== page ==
Term of office, political boundaries play role in flawed disaster planning, says expert

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One of the problems in the country’s disaster planning is that local governments’ outlook tends to be limited to officials’ term of office instead of spanning decades, an environmental planner says.

Metro Manila (CNN Philippines, November 12) —Typhoons which prompt forced evacuations, wreck homes and result in casualties are a recurring story in the Philippines.

But past disasters such as Typhoon Ondoy, which killed over 400 people in 2009; or Typhoon Yolanda, which left more than 6,000 people dead in 2013, should be more than just stories of resilience. These are cautionary tales which call for improvements in the country’s disaster planning, experts said.

“The problem really is the lack of planning, because we know that it will happen every year,” environmental planner Paulo Alcazaren told CNN Philippines on Thursday.

On Wednesday night, Typhoon Ulysses (international name: Vamco) made landfall causing massive flooding in several areas in Luzon. Houses were submerged, power lines were downed, and several residents have appealed for rescue.

READ: Typhoon Ulysses kills at least 13, leaves 15 missing

Damage such as these could have been minimized if long-term disaster planning which spans decades has been prioritized, Alcazaren said.

“Usually, the planning outlook is 20, 30 years,” he said. “‘Yan ang problema natin dahil ‘yung mga outlook natin (That’s the problem because our outlook) is fixed usually by political term which is three years for towns and cities.”

“Our problems now came from what we did not do 30 years ago, what we did not do 60 years ago,” he added.

Because of this short-sightedness, Alcazaren said the country seems to always be just “catching up with the situation” once the damage has been done.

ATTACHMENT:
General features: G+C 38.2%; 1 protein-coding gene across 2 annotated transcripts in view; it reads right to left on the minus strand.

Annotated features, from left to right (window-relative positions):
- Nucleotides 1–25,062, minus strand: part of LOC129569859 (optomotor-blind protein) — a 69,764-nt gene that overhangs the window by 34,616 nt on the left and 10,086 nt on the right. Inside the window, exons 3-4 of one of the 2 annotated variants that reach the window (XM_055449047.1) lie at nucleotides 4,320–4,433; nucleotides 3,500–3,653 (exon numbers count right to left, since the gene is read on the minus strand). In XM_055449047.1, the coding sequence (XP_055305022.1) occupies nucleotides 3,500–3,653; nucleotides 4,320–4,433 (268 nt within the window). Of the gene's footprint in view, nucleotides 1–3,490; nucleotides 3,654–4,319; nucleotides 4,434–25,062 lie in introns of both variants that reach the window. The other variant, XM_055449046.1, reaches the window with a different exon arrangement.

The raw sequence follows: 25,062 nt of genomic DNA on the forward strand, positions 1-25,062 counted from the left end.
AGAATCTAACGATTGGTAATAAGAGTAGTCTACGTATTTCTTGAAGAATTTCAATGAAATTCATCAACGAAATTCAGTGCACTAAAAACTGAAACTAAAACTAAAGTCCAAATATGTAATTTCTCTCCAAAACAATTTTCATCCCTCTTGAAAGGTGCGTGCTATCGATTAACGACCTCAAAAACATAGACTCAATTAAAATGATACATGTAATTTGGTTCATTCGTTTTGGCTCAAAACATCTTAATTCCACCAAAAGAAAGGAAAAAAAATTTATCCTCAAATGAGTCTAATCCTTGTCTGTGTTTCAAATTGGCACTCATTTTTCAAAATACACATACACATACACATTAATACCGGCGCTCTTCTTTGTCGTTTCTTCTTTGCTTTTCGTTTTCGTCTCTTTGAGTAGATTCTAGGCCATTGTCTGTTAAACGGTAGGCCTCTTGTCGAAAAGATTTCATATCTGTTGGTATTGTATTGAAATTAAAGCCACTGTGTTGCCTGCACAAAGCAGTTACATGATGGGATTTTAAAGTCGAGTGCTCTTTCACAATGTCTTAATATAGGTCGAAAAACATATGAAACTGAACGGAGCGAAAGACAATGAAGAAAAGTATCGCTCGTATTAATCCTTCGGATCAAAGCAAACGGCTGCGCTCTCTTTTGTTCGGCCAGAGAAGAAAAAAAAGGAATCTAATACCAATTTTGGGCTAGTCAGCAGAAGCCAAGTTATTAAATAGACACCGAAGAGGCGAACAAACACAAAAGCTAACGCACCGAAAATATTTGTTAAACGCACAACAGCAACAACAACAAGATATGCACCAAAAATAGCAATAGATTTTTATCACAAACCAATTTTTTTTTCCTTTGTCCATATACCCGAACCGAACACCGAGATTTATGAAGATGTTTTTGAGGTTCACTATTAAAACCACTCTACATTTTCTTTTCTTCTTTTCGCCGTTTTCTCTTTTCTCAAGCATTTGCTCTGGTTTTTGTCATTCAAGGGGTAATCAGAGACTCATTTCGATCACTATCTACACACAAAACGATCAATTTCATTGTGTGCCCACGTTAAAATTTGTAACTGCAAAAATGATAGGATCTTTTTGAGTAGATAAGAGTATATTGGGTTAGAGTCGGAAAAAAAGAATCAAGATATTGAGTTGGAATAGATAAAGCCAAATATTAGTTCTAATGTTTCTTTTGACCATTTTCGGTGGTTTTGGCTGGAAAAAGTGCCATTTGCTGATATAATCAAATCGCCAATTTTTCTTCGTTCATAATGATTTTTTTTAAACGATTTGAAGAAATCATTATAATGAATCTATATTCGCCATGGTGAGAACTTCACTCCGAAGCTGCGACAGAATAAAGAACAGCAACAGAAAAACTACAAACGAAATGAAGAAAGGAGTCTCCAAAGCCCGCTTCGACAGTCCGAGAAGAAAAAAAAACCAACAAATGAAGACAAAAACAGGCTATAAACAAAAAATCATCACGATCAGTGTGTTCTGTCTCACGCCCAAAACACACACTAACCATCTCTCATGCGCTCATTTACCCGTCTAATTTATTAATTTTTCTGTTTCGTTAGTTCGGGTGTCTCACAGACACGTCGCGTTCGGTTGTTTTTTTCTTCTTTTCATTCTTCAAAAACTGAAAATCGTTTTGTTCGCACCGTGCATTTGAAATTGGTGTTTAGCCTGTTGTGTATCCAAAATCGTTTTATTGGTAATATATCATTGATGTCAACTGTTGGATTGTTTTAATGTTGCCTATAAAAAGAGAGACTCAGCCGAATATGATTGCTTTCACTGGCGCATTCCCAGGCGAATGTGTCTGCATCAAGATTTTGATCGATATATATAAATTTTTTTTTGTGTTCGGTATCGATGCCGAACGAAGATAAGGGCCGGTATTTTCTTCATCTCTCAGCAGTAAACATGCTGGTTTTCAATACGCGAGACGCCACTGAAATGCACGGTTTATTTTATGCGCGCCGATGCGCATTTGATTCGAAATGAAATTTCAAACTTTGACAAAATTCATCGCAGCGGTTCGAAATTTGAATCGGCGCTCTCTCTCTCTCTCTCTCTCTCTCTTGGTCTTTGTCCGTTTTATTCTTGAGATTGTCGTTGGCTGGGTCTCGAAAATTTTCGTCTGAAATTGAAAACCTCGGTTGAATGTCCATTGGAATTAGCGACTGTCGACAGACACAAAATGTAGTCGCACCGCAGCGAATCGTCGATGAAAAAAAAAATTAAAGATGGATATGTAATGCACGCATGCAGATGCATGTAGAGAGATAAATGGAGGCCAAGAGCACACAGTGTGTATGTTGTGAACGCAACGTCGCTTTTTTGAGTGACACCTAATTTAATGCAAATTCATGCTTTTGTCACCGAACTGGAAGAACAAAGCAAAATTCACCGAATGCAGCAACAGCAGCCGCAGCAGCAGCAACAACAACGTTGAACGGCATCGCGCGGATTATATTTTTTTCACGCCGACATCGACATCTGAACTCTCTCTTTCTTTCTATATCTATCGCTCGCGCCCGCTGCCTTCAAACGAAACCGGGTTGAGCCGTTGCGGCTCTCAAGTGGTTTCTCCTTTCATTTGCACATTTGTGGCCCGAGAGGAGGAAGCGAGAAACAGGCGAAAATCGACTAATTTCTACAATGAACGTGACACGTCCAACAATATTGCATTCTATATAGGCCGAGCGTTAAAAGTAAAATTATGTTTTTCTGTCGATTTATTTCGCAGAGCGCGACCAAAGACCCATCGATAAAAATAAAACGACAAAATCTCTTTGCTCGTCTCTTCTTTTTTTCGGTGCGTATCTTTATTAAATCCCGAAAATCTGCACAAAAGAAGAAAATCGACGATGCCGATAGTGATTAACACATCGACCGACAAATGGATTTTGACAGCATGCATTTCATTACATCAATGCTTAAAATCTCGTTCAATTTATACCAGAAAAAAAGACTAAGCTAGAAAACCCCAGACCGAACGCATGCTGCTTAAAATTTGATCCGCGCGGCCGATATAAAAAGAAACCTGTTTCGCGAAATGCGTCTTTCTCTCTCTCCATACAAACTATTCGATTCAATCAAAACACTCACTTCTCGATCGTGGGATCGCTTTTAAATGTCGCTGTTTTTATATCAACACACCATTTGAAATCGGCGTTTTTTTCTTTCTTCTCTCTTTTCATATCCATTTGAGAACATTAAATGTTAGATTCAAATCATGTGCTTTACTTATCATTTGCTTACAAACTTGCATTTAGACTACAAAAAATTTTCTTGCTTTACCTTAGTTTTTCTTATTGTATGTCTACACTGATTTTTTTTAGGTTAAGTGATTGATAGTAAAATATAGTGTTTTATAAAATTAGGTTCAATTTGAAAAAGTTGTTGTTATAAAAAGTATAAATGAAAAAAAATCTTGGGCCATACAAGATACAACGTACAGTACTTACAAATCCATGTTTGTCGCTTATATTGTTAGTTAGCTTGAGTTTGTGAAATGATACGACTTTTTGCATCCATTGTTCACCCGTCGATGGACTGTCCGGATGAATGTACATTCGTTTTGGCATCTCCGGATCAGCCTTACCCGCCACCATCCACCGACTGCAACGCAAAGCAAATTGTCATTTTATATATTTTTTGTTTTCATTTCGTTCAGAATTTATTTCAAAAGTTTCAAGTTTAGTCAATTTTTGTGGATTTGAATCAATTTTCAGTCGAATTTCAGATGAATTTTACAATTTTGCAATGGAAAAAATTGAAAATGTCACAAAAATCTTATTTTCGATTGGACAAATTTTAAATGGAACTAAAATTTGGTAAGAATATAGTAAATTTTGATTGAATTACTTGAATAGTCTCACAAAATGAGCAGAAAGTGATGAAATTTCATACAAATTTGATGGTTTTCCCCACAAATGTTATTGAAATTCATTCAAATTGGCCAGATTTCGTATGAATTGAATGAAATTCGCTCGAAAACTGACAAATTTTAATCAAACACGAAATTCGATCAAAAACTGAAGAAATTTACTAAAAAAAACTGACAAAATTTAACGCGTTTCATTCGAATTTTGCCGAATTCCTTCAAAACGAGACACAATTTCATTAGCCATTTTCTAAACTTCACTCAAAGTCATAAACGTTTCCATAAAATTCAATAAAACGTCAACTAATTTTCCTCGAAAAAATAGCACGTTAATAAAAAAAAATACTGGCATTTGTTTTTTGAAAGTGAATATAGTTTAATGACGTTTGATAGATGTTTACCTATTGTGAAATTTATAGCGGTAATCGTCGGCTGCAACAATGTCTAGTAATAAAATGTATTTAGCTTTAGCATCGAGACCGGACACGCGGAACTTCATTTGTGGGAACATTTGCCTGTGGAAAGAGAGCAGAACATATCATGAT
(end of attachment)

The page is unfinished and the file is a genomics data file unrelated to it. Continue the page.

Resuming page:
RELATED: Civil defense official denies gov’t caught flat-footed in ‘Ulysses’ response

He also pointed as a contributing factor to deficient planning the seeming lack of coordination among neighboring local government units, and "political boundaries" which are incongruent to environmental ones.

“I was in a workshop for Antique but the problem of downstream was in the next province, and they could not solve anything because they could not step over the provincial line,” he shared. “So you have to approach these problems really within a regional planning context.”

In a separate interview, Mahar Lagmay, executive director of the University of the Philippines Resilience Institute, also stressed that planning involves investing in technologies that could help better identify potential risks beyond what are shown in historical records.

It is not simply preparing evacuation sites, but should cut across all sectors, he said.

“Malawakang trabaho po ito at kailangan malawakan din ang edukasyon bukod sa anticipatory planning,” Lagmay said, noting that it is better to err on the side of caution by “anticipating the unexpected.”

[Translation: This is extensive work that includes extensive education on top of anticipatory planning.]

Lagmay added it is imperative that authorities focus on a people-centered early warning system that would instill in the public “a culture of safety” wherein they act from a place of understanding of the risks, as opposed to just following orders from authorities.